Food connecting community

By Shepparton News

By Siobhan Mckenna

Melbourne born and bred, I fit every city stereotype loud and proud.

I take pride in being fully immersed in coffee culture and the foodie frenzy that has taken over the city, but despite a fixation with food, eating local never occurred to me until it became a trend.

The new country of origin label requirements that came into effect on July 1 had me thinking.

It is not just about supporting Australian farmers and industry; it is about us city slickers finding a connection to community through food.

During the past years my morning commute through the suburbs of Melbourne has changed.

These days I pass nature strips lined with freshly planted vegie gardens, fruit trees with ‘‘help yourself’’ signs and chickens chattering in backyards.

Local produce from the hobby garden even has its appeal to the university student in me looking for a cheap food fix and good conversation starter at the dinner table.

Being food conscious is on trend and I think it has everything to do with the lack of connection today’s society feels to their community.

In Shepparton, local produce is a way of life.

Situated in the heart of Australia’s food bowl, it is a haven of fresh fruit and vegetables that can be paraded in supermarkets and café fronts.

It provides a wealth of benefits to local farmers and business, but also a connection to the food we eat and the people that grow it.

This goes to show preferring locally grown food is nothing new, Melbourne and the rest of the nation have just been slow to catch on.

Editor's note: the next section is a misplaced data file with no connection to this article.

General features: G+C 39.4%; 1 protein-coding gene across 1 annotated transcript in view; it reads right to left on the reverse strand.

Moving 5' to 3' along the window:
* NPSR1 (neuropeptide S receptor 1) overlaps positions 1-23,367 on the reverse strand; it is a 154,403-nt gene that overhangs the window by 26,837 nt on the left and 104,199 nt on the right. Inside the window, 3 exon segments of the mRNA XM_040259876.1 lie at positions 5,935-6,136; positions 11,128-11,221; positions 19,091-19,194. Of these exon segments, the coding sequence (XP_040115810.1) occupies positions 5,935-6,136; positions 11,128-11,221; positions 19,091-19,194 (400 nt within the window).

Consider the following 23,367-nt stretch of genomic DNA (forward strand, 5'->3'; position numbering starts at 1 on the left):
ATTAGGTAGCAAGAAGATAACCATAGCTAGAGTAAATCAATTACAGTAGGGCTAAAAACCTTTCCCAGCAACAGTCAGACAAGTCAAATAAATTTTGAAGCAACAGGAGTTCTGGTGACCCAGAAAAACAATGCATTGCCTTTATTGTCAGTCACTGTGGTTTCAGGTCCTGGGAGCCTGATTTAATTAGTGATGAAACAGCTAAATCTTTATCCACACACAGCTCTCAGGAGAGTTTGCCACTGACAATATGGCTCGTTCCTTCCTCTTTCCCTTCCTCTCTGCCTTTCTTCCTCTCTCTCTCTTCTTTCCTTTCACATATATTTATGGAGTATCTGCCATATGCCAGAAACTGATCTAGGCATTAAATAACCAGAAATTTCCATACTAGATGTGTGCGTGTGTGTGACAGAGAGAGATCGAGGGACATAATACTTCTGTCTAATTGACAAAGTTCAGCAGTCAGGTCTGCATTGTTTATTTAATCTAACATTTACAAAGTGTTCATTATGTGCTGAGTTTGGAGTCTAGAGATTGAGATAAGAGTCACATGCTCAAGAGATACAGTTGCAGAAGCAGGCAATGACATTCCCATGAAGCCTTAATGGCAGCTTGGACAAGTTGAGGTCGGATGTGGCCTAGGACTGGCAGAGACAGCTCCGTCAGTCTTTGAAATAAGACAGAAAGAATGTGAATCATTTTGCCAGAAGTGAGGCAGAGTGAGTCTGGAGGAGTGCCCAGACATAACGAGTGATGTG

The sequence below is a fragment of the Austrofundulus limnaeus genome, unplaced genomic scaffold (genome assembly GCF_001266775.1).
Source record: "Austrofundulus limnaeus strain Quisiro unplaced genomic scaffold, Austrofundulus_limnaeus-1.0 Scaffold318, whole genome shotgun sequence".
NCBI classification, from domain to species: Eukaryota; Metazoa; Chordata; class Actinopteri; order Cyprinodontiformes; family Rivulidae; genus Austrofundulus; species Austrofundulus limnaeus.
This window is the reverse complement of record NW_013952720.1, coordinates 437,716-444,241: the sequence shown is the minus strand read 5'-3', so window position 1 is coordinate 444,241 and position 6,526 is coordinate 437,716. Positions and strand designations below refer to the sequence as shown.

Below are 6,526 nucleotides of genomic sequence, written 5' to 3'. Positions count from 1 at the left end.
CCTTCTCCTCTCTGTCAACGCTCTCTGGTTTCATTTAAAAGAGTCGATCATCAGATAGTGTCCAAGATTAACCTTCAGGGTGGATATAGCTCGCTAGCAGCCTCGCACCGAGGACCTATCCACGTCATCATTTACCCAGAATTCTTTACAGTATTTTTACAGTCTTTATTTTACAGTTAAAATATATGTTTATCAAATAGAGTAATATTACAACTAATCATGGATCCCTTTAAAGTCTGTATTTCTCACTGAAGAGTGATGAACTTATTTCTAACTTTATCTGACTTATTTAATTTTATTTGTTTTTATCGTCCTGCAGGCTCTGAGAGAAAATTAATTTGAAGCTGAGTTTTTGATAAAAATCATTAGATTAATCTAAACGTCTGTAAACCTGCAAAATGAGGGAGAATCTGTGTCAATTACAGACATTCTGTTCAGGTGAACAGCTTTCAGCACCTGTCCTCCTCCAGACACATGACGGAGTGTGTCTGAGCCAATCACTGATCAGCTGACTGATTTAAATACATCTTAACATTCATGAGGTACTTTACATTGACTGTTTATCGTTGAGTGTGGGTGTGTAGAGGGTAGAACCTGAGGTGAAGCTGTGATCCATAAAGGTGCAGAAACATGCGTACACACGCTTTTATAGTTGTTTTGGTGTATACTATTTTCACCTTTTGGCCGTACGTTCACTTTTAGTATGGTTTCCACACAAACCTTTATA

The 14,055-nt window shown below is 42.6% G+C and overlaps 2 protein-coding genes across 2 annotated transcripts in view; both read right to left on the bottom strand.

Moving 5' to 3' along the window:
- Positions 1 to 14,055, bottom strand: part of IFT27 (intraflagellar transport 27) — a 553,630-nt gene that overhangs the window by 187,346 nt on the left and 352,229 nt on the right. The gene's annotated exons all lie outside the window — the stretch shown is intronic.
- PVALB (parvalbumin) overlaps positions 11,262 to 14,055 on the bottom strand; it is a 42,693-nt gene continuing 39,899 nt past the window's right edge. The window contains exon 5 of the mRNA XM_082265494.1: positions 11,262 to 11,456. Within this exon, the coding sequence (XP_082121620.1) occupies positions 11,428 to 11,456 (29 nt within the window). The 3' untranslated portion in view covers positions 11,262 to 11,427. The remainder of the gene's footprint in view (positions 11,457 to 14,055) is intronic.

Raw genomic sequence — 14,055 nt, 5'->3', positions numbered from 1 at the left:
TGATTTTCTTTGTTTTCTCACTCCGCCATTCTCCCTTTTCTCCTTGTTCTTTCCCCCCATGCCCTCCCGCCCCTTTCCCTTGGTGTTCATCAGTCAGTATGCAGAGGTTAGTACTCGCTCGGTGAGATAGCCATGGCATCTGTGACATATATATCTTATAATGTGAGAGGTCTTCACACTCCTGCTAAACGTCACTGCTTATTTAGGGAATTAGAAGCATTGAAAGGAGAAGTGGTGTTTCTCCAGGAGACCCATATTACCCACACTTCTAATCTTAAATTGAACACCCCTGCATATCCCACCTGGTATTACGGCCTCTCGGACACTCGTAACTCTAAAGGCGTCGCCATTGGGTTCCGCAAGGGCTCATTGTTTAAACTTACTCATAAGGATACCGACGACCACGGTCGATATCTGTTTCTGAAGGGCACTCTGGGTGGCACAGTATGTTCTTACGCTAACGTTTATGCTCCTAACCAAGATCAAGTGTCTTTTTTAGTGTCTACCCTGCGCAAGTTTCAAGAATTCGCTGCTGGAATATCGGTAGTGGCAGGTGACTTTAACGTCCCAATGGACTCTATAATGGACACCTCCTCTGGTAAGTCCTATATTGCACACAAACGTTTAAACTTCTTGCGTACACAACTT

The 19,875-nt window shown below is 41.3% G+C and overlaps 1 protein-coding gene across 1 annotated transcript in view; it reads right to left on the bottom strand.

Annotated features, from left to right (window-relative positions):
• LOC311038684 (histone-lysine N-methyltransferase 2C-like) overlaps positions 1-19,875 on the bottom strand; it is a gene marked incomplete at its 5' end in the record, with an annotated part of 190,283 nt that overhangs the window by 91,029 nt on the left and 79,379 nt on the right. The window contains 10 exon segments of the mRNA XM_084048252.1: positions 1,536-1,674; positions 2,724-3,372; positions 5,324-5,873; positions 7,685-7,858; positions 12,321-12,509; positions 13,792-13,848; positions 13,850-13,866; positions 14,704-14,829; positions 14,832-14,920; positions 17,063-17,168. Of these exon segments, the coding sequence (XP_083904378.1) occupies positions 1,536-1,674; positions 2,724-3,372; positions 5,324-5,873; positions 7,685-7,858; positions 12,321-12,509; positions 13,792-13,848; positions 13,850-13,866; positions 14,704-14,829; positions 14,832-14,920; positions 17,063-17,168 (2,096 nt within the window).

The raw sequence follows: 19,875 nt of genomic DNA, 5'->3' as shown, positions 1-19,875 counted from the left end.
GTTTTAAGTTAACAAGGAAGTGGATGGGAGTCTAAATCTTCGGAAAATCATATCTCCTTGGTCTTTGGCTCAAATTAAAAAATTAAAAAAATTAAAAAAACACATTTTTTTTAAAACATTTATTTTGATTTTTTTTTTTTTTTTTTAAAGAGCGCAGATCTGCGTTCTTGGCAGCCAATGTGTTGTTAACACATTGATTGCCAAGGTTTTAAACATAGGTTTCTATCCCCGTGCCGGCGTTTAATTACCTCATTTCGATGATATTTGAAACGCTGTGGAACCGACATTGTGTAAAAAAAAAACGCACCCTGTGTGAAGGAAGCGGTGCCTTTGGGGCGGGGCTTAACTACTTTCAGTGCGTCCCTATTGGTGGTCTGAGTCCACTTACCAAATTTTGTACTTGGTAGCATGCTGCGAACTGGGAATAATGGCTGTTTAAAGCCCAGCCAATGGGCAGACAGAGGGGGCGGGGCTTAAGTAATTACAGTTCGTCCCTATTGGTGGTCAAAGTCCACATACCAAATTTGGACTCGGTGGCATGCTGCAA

On the other end of the freeway, the ‘‘where did my food come from’’ trend has begun to filter into the inner city cafes of Melbourne, fuelling the conversation about food mileage and local growers.

The food menus of today mimic the format of the traditional wine list, with the place of origin clearly marked on the product.

From the 250g grass-fed Gippsland porterhouse steak served up at my local pub to the sprinkle of Meredith goats feta on my smashed avocado, everyone wants to imagine their meal on the map.

In the city, this new phenomenon has been coined ‘‘re-localisation’’; it is a term touted by inner city community growers.

Everyone wants to live and buy local, re-localisation is the new Melbourne version of the Australian dream.

Country of origin labels offering consumers a new way to connect with their food, and re-instilling city slickers with a sense of community and connection to their food in this increasingly globalised world.

Food mileage is another big reason for the change in attitude towards local food, with consumers wanting to decrease their environmental impact and lighten a load from their consciences.

Even the recent listeria scares from frozen vegetables have added weight to the Australian made debate.

Boosting the profitability of Australia’s farmers and produce industries is another wholesome cause, but more intrinsically buying local foods builds a sense of community that modern life and the hustle and bustle of the big city lacks.

Country folk had it right all along, locally grown food is better.

Siobhan Mckenna is a journalism postgraduate student at RMIT on a two-week internship at The News.